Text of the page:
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Political Column: The Fall of a Tyrant

Daniel Caccavale

            Until recently, most people probably weren’t too concerned with a country called Libya. But, what has brought this North African country into conversation lately?  Well, it has to do with a person named Muammar Gaddafi. Gaddafi was the ruler over the country from September of 1969 until August of 2011. During his time as dictator, Gaddafi ruled with the figurative iron fist. In June 2011, the International Criminal Court (ICC) put out a warrant for Gaddafi’s arrest for crimes against humanity, specifically citing his brutal massacring of his own people. In August 2011, the Libyan people finally overthrew the dictator and began taking back the country of Libya for themselves and forced their once strong leader into hiding. On October 20th, the reports came flooding in worldwide; Muammar Gaddafi has been killed, and Libya is now on its way to democracy. While it is true that it is always great to hear that places around the world are breaking free of oppression, the big question is what’s next for Libya?

For anyone who has seen Shawshank Redemption, picture the scene when Andy Dufresne breaks out of prison and for the first time feels the rain on his face as a free man. I imagine that is the feeling that is spreading rapidly across Libya. After all, how would you feel if, after 42 years of oppression, you were suddenly free? But, let’s face it; Libya isn’t all of a sudden going to be a full-blown democratic nation over night. That’s too easy. It could take years to establish a proper, stable, and free government. Democracy takes time, patience, and about 10 million tons of hard work. Of course, I’m sure that the United States government won’t hesitate to lend a helping hand, seeing as it always does, even if it can’t afford it.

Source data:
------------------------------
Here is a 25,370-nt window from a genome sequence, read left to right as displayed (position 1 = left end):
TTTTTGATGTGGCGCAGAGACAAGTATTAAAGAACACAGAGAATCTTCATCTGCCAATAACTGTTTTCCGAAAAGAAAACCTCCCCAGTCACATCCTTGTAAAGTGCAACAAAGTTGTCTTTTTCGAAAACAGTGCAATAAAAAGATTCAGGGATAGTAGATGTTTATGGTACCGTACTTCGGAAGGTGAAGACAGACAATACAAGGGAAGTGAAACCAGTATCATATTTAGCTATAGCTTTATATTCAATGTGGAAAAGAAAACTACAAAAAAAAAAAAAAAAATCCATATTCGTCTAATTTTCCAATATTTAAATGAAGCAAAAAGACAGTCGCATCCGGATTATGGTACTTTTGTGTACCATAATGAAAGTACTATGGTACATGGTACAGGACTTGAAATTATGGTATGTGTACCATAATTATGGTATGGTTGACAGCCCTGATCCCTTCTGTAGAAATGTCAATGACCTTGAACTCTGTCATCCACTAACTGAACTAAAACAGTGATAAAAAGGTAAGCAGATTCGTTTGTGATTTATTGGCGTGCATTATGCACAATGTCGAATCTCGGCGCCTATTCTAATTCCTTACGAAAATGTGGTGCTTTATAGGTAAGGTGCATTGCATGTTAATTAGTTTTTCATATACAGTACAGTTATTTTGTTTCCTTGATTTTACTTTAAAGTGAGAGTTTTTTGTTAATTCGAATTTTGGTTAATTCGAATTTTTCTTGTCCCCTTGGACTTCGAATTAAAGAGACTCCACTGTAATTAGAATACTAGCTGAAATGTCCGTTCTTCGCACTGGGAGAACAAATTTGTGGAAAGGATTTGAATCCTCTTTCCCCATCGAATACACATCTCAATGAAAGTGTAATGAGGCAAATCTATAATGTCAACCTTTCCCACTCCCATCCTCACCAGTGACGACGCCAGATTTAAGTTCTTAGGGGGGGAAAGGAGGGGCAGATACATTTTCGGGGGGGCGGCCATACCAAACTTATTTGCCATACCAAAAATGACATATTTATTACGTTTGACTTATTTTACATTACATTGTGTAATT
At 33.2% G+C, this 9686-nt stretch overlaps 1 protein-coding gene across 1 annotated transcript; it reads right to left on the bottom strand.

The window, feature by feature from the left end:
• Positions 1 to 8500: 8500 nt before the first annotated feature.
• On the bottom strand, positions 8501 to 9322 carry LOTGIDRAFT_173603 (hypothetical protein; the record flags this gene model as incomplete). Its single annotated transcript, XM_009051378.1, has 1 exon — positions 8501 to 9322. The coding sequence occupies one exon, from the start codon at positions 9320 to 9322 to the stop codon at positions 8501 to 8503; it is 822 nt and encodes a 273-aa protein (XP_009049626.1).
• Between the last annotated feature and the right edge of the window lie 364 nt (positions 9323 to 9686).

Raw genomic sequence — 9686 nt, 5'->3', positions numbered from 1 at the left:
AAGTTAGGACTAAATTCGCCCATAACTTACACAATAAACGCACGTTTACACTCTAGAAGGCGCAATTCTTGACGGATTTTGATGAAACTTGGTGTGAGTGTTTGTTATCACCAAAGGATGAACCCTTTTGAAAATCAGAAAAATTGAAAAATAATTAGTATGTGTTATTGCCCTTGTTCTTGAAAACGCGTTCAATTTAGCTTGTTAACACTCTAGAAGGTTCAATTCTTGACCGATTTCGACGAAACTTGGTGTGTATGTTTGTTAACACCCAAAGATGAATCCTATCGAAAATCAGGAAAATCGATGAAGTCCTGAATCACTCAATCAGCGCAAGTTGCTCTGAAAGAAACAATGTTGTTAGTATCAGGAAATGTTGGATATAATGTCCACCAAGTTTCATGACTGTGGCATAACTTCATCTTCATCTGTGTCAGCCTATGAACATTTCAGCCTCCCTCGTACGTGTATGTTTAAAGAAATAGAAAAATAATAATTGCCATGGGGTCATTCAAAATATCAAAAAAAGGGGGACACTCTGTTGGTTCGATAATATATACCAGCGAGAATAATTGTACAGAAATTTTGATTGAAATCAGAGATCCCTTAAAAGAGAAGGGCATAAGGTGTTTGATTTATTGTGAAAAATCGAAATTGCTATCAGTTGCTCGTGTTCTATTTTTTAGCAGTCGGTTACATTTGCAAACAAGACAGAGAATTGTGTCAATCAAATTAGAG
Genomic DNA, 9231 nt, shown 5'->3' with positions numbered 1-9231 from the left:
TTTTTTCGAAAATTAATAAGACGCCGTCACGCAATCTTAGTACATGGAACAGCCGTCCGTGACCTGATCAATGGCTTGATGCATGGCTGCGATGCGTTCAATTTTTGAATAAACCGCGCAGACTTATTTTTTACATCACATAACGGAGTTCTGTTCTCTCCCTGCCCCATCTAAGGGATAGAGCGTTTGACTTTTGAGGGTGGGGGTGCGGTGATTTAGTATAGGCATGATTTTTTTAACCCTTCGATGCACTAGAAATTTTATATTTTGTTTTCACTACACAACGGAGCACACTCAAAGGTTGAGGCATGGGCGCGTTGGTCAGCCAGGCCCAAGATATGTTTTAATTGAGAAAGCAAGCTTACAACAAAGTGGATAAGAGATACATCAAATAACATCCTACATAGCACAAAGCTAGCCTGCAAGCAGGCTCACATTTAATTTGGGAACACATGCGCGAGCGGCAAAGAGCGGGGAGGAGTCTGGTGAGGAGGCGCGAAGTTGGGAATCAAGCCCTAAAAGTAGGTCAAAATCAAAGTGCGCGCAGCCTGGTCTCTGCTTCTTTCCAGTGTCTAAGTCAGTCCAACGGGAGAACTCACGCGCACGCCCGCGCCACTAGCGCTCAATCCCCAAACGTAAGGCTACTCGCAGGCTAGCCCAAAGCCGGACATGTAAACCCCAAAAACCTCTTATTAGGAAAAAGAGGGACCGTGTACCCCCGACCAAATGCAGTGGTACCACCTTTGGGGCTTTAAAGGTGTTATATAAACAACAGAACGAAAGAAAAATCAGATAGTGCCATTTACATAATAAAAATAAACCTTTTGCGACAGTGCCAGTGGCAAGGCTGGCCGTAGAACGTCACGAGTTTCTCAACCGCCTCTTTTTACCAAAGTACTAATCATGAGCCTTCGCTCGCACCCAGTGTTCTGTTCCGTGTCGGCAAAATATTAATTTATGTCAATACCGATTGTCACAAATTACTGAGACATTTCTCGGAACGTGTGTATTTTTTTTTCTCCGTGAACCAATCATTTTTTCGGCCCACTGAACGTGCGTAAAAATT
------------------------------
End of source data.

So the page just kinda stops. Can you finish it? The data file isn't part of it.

I digress; I’m not an expert in International Politics or on how to build a country by any means, but I think this much is clear: Libya being free is a great thing for this world. The fall of one tyrant today could mean the fall of another tomorrow. Looking back at it, this all started with a few riots in Egypt to overthrow its now former dictator, and that feeling of rebellion pushed Libya into doing the same. Who knows, this could be the start of a worldwide revolution that ends with the abolition of tyranny as we know it. Now, I’m not saying it’s definite, so please let’s not all get our hopes up, but anything is possible. Well, no matter what the future may hold, today, let us all take a second to smile and celebrate that there is now another free country in our world.

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